Youth cannabis users more likely to have poor health, more debt: 10-year UVic study

Youth cannabis users more likely to have poor health, more debt: 10-year UVic study

WATCH: A 10-year UVic study says that youth who use cannabis may be more likely to have poor health and more debt. Isabelle Raghem reports. 

With Canada on the brink of legalizing recreational marijuana, new findings by University of Victoria psychologist Bonnie Leadbeater have identified specific patterns of cannabis use by youth.

“Our hope is that this work sheds light on how young Canadians use cannabis across adolescence and young adulthood,? says Leadbeater, who participated in the studies conducted with three other researchers. “We now understand better what predicts different patterns of use and how these patterns contribute to mental health and well-being of youth.”

The four researchers examined data from an earlier Victoria Healthy Youth Survey, a longitudinal study led by Leadbeater and conducted by UVic and Island Health.

That study spanned a decade (2003-2013) of repeat interviews with 662 young people from Greater Victoria as a random sample of a cohort from ages 12 to 18.

The legalization of cannabis has some health researchers concerned the youth population will have an easier time accessing the product leading to high-risk behavior.

The study says that risky patterns of use are associated with poorer health outcomes, substance use disorders, mental health and behavior problems, as well as lower levels of education and employment outcomes.

The two new studies have identified five patterns of cannabis use: youth who abstained (29 per cent), occasional users (27 per cent), decreasers (14 per cent), increasers (20 per cent) and chronic users (11 per cent).

The category “decreasers” refers to youth who used cannabis less over time, while the category “increasers” is the opposite and refers to youth who increased their cannabis use into young adulthood.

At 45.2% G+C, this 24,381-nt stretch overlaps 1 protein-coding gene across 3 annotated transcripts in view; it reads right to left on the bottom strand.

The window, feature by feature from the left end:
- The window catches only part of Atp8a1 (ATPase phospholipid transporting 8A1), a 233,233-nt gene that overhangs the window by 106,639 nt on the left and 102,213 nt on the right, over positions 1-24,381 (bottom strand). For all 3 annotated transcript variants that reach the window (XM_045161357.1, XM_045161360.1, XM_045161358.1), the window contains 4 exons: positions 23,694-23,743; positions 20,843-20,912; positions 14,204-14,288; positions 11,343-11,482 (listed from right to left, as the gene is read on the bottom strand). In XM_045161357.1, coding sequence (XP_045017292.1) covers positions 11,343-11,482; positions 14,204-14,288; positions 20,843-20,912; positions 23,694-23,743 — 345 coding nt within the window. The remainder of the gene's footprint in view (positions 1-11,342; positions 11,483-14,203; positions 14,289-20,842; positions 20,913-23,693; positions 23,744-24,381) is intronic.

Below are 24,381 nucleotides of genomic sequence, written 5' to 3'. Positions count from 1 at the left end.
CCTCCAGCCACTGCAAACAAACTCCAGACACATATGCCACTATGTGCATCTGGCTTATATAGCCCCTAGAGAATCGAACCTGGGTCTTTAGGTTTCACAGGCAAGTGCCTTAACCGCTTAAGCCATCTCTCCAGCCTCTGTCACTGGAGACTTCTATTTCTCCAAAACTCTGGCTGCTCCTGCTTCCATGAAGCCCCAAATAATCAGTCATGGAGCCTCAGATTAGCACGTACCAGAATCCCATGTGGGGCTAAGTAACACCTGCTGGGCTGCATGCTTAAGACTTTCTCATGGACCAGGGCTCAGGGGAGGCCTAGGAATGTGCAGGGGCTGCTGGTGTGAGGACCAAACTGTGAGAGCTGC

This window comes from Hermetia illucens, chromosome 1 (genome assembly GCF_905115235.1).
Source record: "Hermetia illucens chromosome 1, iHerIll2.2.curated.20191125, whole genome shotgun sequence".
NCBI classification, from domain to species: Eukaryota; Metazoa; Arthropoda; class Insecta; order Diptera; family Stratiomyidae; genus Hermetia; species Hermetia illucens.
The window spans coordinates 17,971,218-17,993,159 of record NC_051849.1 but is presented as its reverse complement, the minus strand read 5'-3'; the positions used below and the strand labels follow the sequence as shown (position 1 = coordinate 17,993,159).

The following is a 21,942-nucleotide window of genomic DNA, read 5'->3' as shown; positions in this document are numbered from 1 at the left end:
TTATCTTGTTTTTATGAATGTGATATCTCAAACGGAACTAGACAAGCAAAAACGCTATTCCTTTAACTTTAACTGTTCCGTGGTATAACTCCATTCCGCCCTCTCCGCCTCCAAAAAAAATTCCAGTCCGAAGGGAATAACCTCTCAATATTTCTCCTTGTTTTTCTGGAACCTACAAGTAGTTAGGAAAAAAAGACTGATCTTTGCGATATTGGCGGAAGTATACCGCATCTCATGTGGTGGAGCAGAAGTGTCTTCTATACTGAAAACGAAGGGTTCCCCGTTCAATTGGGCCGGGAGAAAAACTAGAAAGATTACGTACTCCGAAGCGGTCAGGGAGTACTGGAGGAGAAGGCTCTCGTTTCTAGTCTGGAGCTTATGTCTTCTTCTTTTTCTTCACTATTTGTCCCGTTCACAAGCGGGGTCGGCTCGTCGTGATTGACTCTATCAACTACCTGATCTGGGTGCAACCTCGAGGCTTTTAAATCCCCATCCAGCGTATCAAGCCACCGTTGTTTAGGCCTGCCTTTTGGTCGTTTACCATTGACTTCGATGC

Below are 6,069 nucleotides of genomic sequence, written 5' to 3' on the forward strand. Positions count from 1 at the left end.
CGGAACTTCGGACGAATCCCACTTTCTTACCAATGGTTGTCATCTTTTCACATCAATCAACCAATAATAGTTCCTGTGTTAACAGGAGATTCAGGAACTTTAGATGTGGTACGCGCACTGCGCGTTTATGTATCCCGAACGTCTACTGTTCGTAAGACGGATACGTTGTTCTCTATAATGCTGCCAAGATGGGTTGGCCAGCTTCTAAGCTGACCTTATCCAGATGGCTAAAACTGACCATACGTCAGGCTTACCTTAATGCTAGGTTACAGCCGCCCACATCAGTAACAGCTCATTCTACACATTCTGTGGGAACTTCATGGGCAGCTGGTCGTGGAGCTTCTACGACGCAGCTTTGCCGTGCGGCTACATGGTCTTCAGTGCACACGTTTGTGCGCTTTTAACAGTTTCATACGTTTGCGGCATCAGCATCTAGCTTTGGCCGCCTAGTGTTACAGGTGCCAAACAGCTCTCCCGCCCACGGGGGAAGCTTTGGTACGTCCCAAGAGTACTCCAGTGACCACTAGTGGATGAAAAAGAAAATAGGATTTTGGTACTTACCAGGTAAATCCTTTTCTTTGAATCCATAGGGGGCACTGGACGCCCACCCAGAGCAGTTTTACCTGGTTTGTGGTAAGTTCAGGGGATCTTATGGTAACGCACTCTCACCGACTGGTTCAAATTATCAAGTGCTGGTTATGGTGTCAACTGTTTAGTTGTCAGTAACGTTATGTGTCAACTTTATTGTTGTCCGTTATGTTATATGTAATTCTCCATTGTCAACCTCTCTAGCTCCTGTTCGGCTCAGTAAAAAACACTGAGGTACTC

New research shows troubling trends for youth.

“it’s a group that is really struggling,” Leadbeater said

The study followed nearly 700 teens from the capital region over a span of ten years ? the first long-term marijuana study of it’s kind.

“We looked at the different patterns of using marijuana that these youth reported to us,” she said.

They identified five types of users; the largest groups being abstainers, and occasional users. but the most worrisome findings came from the eleven percent who started early and use often.

“They had more debt, they have more hard time paying bills, paying medical bills” she said.

They also struggle more with mental health issues.

“Increased symptoms of anxiety, increased symptoms of depression, increased symptoms of phycosis” said Leadbeater

The teens were also three times more likely to only have a high school education.

“One in ten even is really problematic because this is a time when you’re really trying to prepare themselves to be an adult,” she said.

The findings come the same week the senate passed the historic bill to legalize recreational marijuana use ? a dozen amendments still need to be approved by MP’s before it’s a done deal.

“If we’re going to produce these psychotropic drugs and disseminate them, we do have a responsibility to these warnings.” said Leadbeater

The UVic researcher says now is the time for the government to take steps to protect vulnerable youth from the dangers of the drug.

Isabelle RaghemIsabelle Raghem

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